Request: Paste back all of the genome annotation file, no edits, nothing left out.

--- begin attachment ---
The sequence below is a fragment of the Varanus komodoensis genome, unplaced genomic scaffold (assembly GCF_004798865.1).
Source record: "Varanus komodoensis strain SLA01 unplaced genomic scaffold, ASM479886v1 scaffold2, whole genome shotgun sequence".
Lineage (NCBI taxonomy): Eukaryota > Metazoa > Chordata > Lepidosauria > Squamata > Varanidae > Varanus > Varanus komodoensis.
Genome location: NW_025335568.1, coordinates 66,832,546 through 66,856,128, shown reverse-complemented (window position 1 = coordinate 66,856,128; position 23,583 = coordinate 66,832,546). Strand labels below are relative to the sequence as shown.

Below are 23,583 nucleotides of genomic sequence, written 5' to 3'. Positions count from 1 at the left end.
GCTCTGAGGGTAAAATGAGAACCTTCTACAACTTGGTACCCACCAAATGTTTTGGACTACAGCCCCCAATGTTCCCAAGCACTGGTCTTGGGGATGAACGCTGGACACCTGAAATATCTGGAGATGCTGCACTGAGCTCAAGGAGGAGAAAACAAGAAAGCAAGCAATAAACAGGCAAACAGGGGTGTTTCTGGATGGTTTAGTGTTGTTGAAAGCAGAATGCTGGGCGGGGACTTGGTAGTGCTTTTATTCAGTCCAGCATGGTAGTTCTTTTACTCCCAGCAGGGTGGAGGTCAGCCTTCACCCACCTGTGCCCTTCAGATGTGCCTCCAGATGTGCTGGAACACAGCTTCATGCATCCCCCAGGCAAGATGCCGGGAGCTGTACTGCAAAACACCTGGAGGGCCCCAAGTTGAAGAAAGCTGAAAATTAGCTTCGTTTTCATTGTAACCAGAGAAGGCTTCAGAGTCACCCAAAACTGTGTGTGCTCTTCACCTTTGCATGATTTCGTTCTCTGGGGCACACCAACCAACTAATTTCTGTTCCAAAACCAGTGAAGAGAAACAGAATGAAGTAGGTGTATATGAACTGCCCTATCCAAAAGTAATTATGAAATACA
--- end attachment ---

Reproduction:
The sequence below is a fragment of the Varanus komodoensis genome, unplaced genomic scaffold (assembly GCF_004798865.1).
Source record: "Varanus komodoensis strain SLA01 unplaced genomic scaffold, ASM479886v1 scaffold2, whole genome shotgun sequence".
Lineage (NCBI taxonomy): Eukaryota > Metazoa > Chordata > Lepidosauria > Squamata > Varanidae > Varanus > Varanus komodoensis.
Genome location: NW_025335568.1, coordinates 66,832,546 through 66,856,128, shown reverse-complemented (window position 1 = coordinate 66,856,128; position 23,583 = coordinate 66,832,546). Strand labels below are relative to the sequence as shown.

Below are 23,583 nucleotides of genomic sequence, written 5' to 3'. Positions count from 1 at the left end.
GCTCTGAGGGTAAAATGAGAACCTTCTACAACTTGGTACCCACCAAATGTTTTGGACTACAGCCCCCAATGTTCCCAAGCACTGGTCTTGGGGATGAACGCTGGACACCTGAAATATCTGGAGATGCTGCACTGAGCTCAAGGAGGAGAAAACAAGAAAGCAAGCAATAAACAGGCAAACAGGGGTGTTTCTGGATGGTTTAGTGTTGTTGAAAGCAGAATGCTGGGCGGGGACTTGGTAGTGCTTTTATTCAGTCCAGCATGGTAGTTCTTTTACTCCCAGCAGGGTGGAGGTCAGCCTTCACCCACCTGTGCCCTTCAGATGTGCCTCCAGATGTGCTGGAACACAGCTTCATGCATCCCCCAGGCAAGATGCCGGGAGCTGTACTGCAAAACACCTGGAGGGCCCCAAGTTGAAGAAAGCTGAAAATTAGCTTCGTTTTCATTGTAACCAGAGAAGGCTTCAGAGTCACCCAAAACTGTGTGTGCTCTTCACCTTTGCATGATTTCGTTCTCTGGGGCACACCAACCAACTAATTTCTGTTCCAAAACCAGTGAAGAGAAACAGAATGAAGTAGGTGTATATGAACTGCCCTATCCAAAAGTAATTATGAAATACA